1.Megapixels – The megapixels are the tiny dots of colour that, when combined, make the resulting visual image. A webcam with more megapixels will result in a clearer more vivid image. Most webcams now will provide a reasonable image quality; the general advice is a webcam that has 320 X 240 or 640 X 480 pixels for a good image. If you have the functionality of HD, consider a webcam of 1280 X 720 pixels.
2.Frame Rate – As the megapixels deal with image and colour vividness, the frame rate is what controls how smooth the video quality is. Frame Rate decides how many images per second are displayed. 30fps (frames per second) is more than suitable for a standard use webcam. Smoother, higher quality moving image should consider a webcam with the capabilities of 60fps.
3.Lens Quality – the lens is the first stage in the video process therefore it is vital that you have the correct lens to cater for your needs. A webcam with a glass lens is much better than one with a plastic lens.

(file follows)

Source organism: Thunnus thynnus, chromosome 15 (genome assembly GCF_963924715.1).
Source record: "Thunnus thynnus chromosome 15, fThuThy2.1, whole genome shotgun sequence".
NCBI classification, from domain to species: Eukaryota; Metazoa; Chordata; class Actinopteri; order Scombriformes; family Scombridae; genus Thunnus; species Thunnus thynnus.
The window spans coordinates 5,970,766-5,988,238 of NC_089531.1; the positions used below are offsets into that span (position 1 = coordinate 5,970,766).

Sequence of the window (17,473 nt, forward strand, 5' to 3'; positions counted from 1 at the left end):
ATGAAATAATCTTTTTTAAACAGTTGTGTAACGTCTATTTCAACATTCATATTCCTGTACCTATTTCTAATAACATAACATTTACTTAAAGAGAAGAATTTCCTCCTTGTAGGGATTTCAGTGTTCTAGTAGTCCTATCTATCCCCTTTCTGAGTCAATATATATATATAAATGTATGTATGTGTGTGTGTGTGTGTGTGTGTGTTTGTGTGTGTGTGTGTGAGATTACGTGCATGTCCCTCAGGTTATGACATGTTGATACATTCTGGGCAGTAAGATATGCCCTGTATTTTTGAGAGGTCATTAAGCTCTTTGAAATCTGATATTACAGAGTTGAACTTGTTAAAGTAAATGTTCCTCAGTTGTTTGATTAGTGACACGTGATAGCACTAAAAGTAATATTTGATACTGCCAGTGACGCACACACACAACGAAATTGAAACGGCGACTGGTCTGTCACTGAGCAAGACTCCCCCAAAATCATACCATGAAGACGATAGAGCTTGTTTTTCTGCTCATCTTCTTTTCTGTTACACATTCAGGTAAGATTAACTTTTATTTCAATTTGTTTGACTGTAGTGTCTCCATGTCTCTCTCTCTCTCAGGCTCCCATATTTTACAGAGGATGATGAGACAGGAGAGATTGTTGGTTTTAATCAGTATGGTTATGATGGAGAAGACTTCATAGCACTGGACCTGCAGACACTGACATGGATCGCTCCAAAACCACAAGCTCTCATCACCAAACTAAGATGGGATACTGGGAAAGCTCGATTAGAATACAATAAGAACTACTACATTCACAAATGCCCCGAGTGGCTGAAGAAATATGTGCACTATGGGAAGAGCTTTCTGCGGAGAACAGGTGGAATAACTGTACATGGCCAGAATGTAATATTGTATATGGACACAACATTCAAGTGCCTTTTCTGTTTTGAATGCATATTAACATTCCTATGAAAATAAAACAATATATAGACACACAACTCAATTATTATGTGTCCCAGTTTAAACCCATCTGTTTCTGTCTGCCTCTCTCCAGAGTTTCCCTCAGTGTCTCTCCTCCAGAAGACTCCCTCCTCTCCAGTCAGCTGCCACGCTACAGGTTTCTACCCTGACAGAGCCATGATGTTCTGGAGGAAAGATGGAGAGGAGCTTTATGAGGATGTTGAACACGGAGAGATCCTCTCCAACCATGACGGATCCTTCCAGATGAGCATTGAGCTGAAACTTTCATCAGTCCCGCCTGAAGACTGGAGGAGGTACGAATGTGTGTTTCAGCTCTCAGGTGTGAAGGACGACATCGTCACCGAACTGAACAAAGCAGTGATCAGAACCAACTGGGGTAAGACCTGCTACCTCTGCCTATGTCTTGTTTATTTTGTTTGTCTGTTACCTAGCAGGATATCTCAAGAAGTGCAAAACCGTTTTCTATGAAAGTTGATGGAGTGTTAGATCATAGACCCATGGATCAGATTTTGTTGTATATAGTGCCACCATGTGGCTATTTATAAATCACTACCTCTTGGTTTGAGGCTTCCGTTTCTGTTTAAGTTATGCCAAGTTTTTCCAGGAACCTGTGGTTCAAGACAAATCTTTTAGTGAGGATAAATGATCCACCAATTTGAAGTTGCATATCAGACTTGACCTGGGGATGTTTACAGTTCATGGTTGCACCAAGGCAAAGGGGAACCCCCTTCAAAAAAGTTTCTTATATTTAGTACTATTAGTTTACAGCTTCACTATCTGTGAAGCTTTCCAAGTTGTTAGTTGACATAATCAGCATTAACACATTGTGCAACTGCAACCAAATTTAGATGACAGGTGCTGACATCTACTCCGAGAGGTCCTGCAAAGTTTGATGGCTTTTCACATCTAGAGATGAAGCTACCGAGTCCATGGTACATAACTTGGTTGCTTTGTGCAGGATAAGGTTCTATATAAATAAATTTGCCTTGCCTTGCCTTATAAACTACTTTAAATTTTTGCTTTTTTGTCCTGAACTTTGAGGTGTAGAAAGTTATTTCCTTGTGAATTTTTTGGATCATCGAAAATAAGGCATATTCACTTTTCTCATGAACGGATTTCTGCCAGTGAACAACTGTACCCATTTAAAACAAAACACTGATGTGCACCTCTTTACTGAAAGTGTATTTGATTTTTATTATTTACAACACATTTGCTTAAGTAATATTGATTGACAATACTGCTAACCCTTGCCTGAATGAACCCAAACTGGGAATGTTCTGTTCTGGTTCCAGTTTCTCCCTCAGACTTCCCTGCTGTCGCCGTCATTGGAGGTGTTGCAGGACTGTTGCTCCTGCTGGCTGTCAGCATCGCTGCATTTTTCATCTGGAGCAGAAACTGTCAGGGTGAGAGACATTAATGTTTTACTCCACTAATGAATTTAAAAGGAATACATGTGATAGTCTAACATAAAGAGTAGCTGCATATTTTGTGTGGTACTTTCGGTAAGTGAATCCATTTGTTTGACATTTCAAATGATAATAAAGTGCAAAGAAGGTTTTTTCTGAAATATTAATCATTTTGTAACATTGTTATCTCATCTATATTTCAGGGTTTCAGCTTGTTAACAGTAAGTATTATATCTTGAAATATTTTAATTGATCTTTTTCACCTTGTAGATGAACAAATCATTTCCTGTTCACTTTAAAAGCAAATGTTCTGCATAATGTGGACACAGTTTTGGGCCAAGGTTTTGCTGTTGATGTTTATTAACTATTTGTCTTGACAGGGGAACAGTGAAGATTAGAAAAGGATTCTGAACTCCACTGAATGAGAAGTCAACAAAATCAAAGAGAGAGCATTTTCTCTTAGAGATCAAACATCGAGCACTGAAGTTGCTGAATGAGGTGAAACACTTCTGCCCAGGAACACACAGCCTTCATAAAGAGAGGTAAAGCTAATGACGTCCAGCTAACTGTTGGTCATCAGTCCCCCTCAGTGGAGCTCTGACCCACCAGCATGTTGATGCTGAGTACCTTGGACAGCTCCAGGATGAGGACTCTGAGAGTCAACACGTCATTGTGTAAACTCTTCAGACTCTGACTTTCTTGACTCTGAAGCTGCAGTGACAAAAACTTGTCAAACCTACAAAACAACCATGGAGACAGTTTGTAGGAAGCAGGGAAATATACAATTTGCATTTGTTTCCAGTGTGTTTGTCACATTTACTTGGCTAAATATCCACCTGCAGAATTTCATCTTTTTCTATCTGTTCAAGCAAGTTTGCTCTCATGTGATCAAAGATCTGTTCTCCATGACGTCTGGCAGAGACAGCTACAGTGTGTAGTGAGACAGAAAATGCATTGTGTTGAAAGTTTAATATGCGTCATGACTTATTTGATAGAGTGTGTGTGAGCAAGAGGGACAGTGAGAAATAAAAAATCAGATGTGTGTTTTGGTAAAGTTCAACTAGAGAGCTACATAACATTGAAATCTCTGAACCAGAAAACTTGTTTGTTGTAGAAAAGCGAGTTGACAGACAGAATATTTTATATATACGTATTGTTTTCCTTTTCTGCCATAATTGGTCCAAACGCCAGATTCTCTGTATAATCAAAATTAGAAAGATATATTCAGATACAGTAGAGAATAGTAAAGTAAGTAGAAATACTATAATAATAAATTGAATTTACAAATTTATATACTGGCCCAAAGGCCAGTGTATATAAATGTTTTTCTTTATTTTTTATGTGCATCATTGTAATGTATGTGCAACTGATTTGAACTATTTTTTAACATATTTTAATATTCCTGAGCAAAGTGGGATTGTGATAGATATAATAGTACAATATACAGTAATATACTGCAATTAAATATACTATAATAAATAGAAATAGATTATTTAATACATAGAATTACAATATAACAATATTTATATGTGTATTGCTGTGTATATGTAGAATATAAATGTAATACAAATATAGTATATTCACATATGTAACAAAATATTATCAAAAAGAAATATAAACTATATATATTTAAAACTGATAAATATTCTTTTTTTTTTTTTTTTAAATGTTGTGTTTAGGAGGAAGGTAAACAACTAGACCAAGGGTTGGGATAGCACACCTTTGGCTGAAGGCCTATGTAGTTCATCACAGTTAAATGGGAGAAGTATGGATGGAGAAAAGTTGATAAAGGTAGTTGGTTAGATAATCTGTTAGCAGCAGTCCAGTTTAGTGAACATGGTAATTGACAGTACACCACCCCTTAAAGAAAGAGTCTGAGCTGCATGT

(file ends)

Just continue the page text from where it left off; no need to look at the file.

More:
4.Continuous Autofocus – In many scenarios there can be a lot of activity happening during a webcam session, autofocus (AF) enables the webcam to keep you as the main focus rather than diverting to other movements within the frame.
5.Low Light Quality – If you tend to use your webcam during the evening or in low light conditions, the resulting image quality can be very poor. Logitech have developed ‘Right Light’ in some of their webcams. This enables the image quality to be optimised in these poor light conditions.